FRIT: Yeah, definitely. I thought it was a great way to handle it. And for me, as a filmmaker and a photographer, it's something that I want to take forward. I don't know how I'm going to take it forward, but it definitely is making me think about it, which it should. So, yeah, I really, really liked that part of it.
FRAN: Lovely. V, I'm going to hand over to you and see if there's anything there like I say that resonates or that you’d like to comment on.
VEDANGI: Yeah, I also really agree with Ani, and I really like the fact that it must have been so, so surreal being with people who look like you who are like it and going and doing that with them. And I was really curious to know more about the rituals you said that you were involved in to kind of feel that connection with others around you and yeah, can you please tell us more about that? Because how did it feel kind of being a part of it and doing those rituals and yeah, that must be really cool. I want to know more about it.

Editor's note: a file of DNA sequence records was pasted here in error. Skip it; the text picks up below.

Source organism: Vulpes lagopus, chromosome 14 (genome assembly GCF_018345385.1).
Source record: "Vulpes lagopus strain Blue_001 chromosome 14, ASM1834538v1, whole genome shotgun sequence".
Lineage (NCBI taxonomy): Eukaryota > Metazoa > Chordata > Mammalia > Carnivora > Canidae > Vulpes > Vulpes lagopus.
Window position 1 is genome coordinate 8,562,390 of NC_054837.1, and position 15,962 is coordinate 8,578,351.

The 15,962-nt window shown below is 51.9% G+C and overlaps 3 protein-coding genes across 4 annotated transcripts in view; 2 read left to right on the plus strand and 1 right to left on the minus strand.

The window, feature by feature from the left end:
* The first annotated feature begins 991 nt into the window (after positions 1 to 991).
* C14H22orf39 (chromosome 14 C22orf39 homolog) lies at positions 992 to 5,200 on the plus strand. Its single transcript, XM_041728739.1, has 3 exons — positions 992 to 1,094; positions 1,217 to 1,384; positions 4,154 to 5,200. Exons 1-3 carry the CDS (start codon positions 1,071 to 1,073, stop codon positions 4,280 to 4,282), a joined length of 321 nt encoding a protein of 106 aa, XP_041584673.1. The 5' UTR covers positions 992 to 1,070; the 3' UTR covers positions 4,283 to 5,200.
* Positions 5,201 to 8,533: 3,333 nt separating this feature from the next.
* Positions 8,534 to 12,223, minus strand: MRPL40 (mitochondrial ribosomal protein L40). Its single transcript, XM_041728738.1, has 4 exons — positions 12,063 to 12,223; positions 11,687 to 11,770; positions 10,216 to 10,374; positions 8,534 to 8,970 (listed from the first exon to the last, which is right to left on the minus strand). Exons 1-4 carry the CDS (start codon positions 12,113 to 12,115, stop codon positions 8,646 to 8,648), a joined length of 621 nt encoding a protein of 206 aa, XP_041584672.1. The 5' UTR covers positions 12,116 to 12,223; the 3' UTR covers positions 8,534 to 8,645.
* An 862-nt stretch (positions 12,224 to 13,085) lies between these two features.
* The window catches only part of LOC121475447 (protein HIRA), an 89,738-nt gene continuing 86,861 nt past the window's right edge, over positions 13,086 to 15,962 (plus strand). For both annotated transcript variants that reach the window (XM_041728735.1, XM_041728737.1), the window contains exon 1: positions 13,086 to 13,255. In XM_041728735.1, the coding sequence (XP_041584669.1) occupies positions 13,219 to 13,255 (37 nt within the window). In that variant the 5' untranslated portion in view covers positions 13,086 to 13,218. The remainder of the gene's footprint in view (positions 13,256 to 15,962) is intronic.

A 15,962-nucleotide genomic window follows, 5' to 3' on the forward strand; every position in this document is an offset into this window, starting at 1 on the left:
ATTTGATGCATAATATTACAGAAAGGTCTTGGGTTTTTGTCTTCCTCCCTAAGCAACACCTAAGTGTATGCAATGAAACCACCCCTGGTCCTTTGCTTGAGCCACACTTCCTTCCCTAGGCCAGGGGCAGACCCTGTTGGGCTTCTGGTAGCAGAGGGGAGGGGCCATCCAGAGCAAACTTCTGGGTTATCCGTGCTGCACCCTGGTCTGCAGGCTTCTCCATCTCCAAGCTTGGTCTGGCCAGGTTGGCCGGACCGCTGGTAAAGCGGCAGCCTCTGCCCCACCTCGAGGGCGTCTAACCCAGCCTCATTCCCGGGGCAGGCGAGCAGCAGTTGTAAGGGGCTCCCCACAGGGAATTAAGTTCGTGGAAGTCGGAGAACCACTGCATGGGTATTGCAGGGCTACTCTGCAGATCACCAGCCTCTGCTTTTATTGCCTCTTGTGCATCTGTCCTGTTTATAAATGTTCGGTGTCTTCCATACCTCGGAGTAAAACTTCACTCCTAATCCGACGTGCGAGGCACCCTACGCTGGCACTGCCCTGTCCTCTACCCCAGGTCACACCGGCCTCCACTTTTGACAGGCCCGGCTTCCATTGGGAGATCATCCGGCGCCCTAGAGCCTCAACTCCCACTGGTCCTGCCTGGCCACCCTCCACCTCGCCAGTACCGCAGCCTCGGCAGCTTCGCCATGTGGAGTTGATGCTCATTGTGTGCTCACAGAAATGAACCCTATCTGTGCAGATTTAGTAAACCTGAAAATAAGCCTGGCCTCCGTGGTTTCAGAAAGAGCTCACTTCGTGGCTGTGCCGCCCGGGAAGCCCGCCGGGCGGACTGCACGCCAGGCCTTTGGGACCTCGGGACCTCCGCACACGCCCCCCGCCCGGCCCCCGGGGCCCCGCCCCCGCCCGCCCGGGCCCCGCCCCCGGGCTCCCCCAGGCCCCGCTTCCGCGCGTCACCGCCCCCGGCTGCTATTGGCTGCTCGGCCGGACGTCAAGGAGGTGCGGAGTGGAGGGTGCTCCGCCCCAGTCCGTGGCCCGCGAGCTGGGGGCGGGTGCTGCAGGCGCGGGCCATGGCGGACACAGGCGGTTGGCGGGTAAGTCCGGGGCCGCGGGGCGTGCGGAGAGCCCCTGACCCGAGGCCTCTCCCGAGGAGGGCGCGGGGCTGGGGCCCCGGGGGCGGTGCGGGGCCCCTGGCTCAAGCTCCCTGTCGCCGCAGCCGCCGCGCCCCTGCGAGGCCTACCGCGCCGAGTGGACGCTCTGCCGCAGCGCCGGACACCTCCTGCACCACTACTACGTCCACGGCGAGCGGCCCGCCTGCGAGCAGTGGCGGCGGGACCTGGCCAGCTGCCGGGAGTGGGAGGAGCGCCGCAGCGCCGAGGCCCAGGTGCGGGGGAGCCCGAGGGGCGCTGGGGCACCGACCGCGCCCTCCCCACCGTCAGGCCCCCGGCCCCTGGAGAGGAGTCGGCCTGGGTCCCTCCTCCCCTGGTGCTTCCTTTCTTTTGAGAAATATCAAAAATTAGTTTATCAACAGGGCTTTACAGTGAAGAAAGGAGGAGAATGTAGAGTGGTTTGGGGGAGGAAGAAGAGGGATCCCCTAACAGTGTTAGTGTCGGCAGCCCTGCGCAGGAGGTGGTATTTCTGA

FRIT: They were really cool. The first one felt a bit more like a meditation. So it just felt like a sort of just a subduing of, like, any frantic energy that was around with people moving and shuffling in terms of, you know, finding a place to sit for the talks and stuff like that and maybe feeling a bit awkward in terms of, you know, sitting next to someone you've never met before. And you know, that sort of awkwardness you kind of get at the start of an event. I think they did a good job in just trying to calm everyone's nervous systems down and just bring everyone back into the present moment of why it was that we were all there. The second ritual, I actually got quite emotional in it because I felt suddenly as if there was so much more to me being there than just me deciding that I would go to this cool event, you know, if I compare it to going to I don't know, a meet up, for example, or seeing my friends and we go and do something cool. It's different in the sense that I feel like some of those things can just have me be there in a way where – how do I phrase this – I can go to those events and I can be present, but I may not necessarily think about the reasons why I'm there and to really link it to the past and the present and the future. I don't do that when I meet up with my friends all the time. That's quite a big ask for me to do that. But to do that at this event and to call in the thought or the memory of someone who meant something special to me and who I felt had a particular connection to certain lands, I've not done that before, either, and being given the opportunity to do that and then discuss it with the person next to me who had not met before, that was really nice to hear the person that they were calling to mind as well. It just created this really just completely holistic approach to it all in terms of making every facet of our energy connected to where we were. And I don't think I do that very much at all in anything I do. Even when I'm working, I'm probably just hyper-focused on the present of, like, I'm here right now doing this work. But am I thinking about the past, am I thinking about what this work means for the future, am I thinking about the people who are involved and the importance of the work? Maybe not. So, yeah, all of that just made me feel just really wholesome. In fact, wholesome isn't even the word just really whole. I just felt very full, like my cup had been filled by this event. So yeah, that's how it made me feel.